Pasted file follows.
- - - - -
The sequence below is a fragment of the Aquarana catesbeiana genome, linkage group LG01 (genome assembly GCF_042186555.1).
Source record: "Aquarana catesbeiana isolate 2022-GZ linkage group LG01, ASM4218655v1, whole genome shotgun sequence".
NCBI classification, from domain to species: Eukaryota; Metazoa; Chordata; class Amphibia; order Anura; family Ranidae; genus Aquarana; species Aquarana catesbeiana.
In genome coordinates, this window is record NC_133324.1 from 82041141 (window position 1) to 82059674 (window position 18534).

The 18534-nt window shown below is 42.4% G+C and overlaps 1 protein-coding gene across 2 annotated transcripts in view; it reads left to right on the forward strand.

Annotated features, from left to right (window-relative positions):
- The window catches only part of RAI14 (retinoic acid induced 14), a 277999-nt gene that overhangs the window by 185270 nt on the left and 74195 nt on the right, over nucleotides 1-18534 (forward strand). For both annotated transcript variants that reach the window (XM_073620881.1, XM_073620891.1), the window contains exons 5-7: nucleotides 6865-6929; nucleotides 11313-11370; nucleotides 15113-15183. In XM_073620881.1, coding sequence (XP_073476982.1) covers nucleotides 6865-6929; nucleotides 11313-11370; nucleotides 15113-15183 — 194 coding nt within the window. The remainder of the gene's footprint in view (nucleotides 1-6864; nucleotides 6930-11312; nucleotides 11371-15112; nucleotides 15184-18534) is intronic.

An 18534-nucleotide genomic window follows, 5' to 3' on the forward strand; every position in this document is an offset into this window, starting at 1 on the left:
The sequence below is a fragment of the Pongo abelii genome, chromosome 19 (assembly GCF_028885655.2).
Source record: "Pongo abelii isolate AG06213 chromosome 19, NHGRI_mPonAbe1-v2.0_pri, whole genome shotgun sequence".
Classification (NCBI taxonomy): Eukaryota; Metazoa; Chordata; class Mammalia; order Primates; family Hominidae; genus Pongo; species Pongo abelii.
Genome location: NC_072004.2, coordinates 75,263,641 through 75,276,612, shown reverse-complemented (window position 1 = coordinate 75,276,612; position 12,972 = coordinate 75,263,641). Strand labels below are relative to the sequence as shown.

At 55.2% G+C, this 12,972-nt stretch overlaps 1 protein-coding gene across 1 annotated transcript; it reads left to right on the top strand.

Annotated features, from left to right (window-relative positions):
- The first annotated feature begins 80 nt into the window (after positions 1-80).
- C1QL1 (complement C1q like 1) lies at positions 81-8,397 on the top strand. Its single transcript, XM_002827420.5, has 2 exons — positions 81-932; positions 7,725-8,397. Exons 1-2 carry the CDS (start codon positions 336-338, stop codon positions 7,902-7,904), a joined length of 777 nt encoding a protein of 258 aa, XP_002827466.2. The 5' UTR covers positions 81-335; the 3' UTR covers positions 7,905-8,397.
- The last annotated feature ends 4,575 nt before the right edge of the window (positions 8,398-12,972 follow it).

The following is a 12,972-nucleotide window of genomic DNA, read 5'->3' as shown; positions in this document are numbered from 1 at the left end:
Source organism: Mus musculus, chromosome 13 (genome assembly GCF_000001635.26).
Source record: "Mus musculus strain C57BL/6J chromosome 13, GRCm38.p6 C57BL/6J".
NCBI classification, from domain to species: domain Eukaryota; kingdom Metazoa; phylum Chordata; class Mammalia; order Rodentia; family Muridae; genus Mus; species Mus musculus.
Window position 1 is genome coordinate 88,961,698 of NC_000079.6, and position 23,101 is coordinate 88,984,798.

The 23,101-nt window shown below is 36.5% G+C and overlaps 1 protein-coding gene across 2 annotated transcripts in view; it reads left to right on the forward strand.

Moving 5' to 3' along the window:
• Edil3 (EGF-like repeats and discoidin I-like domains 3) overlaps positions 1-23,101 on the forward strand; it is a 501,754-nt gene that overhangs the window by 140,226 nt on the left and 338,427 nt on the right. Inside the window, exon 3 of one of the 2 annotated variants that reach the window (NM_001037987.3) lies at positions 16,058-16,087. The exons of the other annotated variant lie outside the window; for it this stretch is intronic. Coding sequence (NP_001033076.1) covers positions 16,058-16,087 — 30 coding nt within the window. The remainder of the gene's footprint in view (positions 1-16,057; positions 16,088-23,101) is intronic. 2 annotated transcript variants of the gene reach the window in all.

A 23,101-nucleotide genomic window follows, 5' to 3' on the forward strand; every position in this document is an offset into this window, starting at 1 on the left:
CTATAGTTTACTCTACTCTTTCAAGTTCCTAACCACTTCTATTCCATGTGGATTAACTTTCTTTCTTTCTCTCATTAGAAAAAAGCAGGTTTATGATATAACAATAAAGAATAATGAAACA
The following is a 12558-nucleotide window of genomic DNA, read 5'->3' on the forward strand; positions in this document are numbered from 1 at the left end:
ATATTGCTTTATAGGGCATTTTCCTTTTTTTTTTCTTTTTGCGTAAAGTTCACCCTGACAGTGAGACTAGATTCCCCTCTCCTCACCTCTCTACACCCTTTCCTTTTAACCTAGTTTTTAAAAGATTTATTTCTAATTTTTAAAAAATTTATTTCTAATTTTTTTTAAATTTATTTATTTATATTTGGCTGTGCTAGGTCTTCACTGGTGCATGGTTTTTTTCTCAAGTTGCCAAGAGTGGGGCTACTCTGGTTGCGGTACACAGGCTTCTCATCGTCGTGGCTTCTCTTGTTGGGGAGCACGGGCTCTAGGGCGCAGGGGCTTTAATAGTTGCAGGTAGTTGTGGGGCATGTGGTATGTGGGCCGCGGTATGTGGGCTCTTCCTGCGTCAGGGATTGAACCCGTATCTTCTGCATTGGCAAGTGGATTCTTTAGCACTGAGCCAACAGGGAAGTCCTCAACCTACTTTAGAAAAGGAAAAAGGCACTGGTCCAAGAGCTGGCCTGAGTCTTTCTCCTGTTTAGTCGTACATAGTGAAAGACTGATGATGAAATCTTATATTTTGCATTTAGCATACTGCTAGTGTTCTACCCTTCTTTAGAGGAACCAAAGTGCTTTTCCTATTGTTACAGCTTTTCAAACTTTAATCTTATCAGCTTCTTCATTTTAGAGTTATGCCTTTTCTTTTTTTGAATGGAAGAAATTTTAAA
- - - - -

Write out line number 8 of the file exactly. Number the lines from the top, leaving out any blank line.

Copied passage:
An 18534-nucleotide genomic window follows, 5' to 3' on the forward strand; every position in this document is an offset into this window, starting at 1 on the left: